Author(s): Glass JB, WolfeSimon F, Anbar AD
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Abstract Marine primary producers adapted over eons to the changing chemistry of the oceans. Because a number of metalloenzymes are necessary for N assimilation, changes in the availability of transition metals posed a particular challenge to the supply of this critical nutrient that regulates marine biomass and productivity. Integrating recently developed geochemical, biochemical, and genetic evidence, we infer that the use of metals in N assimilation - particularly Fe and Mo - can be understood in terms of the history of metal availability through time. Anoxic, Fe-rich Archean oceans were conducive to the evolution of Fe-using enzymes that assimilate abiogenic NH(4)(+) and NO(2)(-). The N demands of an expanding biosphere were satisfied by the evolution of biological N(2) fixation, possibly utilizing only Fe. Trace O(2) in late Archean environments, and the eventual 'Great Oxidation Event' c. 2.3 Ga, mobilized metals such as Mo, enabling the evolution of Mo (or V)-based N(2) fixation and the Mo-dependent enzymes for NO(3)(-) assimilation and denitrification by prokaryotes. However, the subsequent onset of deep-sea euxinia, an increasingly-accepted idea, may have kept ocean Mo inventories low and depressed Fe, limiting the rate of N(2) fixation and the supply of fixed N. Eukaryotic ecosystems may have been particularly disadvantaged by N scarcity and the high Mo requirement of eukaryotic NO(3)(-) assimilation. Thorough ocean oxygenation in the Neoproterozoic led to Mo-rich oceans, possibly contributing to the proliferation of eukaryotes and thus the Cambrian explosion of metazoan life. These ideas can be tested by more intensive study of the metal requirements in N assimilation and the biological strategies for metal uptake, regulation, and storage.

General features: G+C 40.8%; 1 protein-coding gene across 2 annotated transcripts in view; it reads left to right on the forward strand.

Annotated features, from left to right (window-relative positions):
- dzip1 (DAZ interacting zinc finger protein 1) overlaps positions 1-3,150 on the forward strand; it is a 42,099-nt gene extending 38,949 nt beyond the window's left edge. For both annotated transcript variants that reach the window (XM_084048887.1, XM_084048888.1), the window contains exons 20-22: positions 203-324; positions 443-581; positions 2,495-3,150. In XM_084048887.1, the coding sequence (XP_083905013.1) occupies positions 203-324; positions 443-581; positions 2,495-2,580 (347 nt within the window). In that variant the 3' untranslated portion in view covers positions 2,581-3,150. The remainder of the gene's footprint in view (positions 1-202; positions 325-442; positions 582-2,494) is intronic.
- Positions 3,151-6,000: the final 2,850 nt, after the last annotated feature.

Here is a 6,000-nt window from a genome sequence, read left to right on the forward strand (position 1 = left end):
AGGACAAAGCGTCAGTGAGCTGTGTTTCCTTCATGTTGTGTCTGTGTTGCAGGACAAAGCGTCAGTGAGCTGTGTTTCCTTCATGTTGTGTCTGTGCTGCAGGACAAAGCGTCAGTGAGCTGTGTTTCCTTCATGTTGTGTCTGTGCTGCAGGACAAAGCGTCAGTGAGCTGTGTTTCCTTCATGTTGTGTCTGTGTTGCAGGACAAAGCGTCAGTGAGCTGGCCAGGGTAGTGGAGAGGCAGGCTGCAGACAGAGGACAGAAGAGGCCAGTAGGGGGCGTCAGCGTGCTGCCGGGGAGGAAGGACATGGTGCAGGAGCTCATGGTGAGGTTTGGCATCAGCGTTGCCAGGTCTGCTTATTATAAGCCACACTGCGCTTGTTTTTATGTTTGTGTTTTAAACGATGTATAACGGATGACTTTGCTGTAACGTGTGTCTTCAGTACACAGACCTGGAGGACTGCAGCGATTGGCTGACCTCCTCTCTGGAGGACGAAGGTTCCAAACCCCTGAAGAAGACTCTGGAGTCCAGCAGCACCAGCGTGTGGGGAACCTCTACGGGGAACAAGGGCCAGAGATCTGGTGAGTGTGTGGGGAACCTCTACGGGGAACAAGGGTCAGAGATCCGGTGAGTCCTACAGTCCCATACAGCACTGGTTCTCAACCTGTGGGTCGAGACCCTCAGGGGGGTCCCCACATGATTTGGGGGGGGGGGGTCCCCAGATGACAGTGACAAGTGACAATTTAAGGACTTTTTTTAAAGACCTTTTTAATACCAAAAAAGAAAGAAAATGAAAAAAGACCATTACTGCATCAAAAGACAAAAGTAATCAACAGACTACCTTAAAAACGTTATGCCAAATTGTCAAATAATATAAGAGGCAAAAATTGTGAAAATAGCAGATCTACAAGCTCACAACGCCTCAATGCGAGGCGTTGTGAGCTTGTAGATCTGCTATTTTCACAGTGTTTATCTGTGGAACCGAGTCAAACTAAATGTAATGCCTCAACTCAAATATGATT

This article was published in Geobiology
and referenced in Journal of Physical Chemistry & Biophysics